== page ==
Re: D1. Summary: Separate computer science ontology from philosophical ontology
As I've said many times, I believe that a large part of ontology
is empirical, and there is no way to have a completed ontology
until we have a complete science -- and we are very far from
"the end of science".
But I have never denied that it might be possible to have a
completed science and ontology at some point in the indefinite
future. And I won't deny that at least a significant part of
such an ideal science and ontology might be found somewhere
in your extremely large, but finite list of books:
AS> Take e.g. all 500-page books: all the 500-page long
> combinations of unicode symbols. One of these books must be
> a pretty good candidate for the PPO, since the set of these
> book contains about all that can be written.
A really good ontology with all the justifications and proofs would
probably require many more than 500 pages. However, I would agree
that a good summary of the top levels of the world's best ontology
could probably be written in about 500 pages. Unfortunately, there
are several problems with that idea:
1. Enumerating all possible Unicode character strings of 500 pages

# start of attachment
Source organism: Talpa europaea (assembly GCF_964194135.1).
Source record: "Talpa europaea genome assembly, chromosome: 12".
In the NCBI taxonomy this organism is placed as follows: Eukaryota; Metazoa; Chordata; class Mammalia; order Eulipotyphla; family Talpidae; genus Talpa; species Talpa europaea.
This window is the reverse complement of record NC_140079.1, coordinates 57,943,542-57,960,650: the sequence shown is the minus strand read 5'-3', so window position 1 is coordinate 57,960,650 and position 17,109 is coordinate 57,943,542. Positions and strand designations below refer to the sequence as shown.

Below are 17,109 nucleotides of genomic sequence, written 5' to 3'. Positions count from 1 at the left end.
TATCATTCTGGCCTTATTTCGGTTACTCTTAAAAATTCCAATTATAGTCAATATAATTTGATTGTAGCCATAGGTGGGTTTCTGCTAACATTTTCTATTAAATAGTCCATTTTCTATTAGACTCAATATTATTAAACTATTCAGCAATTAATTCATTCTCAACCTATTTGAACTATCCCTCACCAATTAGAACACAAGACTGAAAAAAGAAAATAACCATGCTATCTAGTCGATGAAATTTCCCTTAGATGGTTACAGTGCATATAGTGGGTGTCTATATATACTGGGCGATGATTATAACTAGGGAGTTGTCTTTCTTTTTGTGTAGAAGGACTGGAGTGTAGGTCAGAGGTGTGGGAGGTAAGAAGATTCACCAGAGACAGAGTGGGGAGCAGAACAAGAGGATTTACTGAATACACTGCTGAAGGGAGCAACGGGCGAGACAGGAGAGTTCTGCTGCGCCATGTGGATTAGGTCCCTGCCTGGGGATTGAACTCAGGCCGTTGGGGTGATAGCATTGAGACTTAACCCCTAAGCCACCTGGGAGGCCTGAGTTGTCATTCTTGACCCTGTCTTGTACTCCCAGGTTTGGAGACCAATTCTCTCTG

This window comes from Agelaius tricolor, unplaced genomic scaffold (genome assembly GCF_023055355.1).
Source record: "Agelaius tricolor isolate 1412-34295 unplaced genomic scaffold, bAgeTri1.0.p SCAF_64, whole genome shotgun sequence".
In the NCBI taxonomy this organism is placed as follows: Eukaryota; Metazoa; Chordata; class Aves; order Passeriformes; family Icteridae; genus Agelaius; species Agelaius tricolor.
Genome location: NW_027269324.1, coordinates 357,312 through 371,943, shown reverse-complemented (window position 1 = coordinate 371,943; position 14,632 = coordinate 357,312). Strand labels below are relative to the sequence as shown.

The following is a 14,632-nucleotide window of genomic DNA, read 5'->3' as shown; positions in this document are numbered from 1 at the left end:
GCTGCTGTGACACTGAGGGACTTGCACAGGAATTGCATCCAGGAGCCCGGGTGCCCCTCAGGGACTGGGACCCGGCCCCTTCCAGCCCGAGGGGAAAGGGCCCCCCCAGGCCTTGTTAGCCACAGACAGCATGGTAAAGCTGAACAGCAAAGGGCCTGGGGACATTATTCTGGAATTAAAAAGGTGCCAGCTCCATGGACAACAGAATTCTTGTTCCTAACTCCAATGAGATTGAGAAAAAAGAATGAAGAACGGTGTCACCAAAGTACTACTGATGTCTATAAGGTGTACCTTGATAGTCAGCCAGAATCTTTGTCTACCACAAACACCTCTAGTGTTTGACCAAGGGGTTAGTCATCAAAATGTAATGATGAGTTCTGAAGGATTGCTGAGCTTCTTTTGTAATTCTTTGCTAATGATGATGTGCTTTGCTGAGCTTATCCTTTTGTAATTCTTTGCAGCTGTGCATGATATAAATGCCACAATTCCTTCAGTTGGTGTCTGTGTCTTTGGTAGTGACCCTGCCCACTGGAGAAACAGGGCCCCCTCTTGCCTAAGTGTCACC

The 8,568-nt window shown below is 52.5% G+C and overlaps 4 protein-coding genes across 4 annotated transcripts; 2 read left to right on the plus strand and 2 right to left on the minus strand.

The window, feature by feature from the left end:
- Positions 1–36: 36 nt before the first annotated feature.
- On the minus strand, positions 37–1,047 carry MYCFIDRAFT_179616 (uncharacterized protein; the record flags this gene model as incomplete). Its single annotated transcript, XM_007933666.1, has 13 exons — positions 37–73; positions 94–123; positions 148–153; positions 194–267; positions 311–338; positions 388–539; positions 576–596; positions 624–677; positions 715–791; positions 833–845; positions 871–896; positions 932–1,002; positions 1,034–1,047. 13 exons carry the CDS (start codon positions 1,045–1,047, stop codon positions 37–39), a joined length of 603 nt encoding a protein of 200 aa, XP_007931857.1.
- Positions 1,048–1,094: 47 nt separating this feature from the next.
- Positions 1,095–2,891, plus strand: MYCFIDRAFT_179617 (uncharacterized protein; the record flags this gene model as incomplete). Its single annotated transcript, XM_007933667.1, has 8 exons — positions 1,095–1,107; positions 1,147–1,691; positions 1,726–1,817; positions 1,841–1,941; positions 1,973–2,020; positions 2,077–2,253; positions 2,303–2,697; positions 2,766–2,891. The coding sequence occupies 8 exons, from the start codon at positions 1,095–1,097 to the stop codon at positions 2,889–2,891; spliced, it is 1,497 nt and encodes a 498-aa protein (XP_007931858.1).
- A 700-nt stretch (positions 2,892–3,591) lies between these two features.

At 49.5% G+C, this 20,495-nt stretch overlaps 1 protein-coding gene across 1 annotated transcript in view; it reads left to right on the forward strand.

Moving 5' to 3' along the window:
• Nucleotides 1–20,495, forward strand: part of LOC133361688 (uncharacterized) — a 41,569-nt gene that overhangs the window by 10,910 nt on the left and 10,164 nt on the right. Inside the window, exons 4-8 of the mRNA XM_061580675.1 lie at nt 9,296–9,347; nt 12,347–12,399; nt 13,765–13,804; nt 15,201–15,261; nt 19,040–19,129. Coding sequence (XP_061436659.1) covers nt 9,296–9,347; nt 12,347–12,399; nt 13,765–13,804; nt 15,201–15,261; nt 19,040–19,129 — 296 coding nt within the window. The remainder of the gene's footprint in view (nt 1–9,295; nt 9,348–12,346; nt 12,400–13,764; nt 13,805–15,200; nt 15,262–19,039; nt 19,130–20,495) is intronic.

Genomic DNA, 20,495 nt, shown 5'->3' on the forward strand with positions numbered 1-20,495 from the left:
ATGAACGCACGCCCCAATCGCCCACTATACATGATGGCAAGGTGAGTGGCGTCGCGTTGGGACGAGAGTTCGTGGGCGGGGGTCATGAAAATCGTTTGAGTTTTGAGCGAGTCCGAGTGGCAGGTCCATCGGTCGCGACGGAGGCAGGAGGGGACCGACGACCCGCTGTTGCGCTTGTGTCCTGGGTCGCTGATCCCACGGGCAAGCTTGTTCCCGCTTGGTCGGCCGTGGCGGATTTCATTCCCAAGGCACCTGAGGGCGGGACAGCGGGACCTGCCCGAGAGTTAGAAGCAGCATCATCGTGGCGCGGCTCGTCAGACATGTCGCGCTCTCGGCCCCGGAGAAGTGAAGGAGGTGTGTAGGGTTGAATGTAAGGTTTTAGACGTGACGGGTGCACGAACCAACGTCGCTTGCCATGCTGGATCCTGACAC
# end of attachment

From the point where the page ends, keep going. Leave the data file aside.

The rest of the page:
in length would take far longer than the age of the universe
to generate and perform the most rudimentary gibberish-removing
exercises. (See "The Library of Babel" by Borges for some of
2. Even for strings of characters that are not gibberish, there is
no guarantee that they would be written in any language humans
today could read. There are over 6,000 existing languages today,
and many more thousands or perhaps millions of languages that had
been spoken on earth and untold numbers of conceivable languages
that might be spoken in the future or in some far away galaxy.
The likelihood that anyone on earth today could read a book
that was generated is extremely small.
3. Even if some excellent ontology happened to turn up very early
in the enumeration in a recognizable language, there would be no
way to determine whether it was indeed the best of all possible
ontologies -- especially since the justification would probably
take much, much more than 500 pages.
4. Even if, by some rarest of rare possibilities, there was a solid
proof that the ontology was the best possible and it could be
included in that 500 pages, that proof might depend on some
extremely advanced mathematics and science that would be far
beyond the capabilities of our present scientists to understand.
For example, suppose somebody went back in a time machine and gave
Aristotle a copy of Penrose's book _The Road to Reality_, which is
a good summary of today's physics (but in more than a thousand pages).
Since nobody in ancient Greece could read English, nobody would know
what it said. Even if they could decipher it, that book is a very
terse summary that is hard to read even by college graduates today
who have studied math & physics. Furthermore, that book does not
specify how to carry out all the experiments with equipment that
would be inconceivable in ancient Greece.
When you multiply all the extremely small probabilities above,
the implication is that there is no way to avoid the hard work
of doing the dirty work in the laboratories.